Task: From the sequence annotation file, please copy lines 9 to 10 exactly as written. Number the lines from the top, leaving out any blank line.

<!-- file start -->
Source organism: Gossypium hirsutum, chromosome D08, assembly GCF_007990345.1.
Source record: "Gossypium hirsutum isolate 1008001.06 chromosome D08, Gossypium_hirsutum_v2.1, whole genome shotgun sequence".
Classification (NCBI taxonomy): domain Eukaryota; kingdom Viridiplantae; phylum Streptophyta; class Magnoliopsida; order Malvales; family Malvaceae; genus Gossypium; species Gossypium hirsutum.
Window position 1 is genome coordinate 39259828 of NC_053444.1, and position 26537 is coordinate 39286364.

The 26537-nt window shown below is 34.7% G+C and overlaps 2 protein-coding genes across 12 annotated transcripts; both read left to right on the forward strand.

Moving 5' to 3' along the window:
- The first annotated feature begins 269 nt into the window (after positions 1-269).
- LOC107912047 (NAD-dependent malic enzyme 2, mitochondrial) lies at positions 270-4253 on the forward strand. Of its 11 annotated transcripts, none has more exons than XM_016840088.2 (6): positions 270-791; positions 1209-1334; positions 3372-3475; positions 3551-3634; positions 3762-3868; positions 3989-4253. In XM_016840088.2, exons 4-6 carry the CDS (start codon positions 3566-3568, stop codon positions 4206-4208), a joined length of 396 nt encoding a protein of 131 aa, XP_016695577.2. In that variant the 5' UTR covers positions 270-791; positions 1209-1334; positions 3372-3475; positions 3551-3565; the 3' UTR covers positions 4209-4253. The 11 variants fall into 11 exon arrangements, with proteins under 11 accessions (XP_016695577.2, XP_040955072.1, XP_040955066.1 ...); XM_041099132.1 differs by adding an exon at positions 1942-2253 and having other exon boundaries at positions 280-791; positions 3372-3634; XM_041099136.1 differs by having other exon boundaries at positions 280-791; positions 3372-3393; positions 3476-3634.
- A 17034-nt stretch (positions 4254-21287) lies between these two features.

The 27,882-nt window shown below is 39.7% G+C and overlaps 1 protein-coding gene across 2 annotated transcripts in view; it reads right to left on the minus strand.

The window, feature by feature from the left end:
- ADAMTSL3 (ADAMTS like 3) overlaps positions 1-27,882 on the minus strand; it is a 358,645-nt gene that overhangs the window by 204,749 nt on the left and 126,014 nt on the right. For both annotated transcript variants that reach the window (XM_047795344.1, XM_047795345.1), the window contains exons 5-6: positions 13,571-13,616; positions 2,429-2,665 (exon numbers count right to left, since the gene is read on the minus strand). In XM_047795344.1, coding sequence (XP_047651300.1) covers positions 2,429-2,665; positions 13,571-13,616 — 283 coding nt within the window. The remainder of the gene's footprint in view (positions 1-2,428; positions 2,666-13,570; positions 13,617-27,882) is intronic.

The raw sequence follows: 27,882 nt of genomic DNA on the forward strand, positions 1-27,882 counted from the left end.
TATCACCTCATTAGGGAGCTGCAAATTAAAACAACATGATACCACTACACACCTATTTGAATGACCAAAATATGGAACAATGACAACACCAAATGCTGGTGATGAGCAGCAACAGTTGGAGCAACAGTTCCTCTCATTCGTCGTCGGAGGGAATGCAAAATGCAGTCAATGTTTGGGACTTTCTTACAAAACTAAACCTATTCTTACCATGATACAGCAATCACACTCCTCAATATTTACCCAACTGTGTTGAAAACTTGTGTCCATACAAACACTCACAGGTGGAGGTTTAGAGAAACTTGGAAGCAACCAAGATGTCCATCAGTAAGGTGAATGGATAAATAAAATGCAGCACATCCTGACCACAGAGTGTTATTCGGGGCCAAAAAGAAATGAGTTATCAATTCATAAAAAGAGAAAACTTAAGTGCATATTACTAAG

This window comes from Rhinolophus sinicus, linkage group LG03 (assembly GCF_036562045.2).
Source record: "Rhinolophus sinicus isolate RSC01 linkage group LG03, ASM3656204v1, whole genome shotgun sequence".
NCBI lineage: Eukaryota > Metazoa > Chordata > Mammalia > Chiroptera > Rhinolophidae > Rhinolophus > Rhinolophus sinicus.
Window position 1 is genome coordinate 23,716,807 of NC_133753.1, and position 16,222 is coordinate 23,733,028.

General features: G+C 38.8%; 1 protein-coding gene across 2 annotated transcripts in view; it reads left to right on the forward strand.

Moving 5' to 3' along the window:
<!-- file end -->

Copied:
- A 17034-nt stretch (positions 4254-21287) lies between these two features.

The 27,882-nt window shown below is 39.7% G+C and overlaps 1 protein-coding gene across 2 annotated transcripts in view; it reads right to left on the minus strand.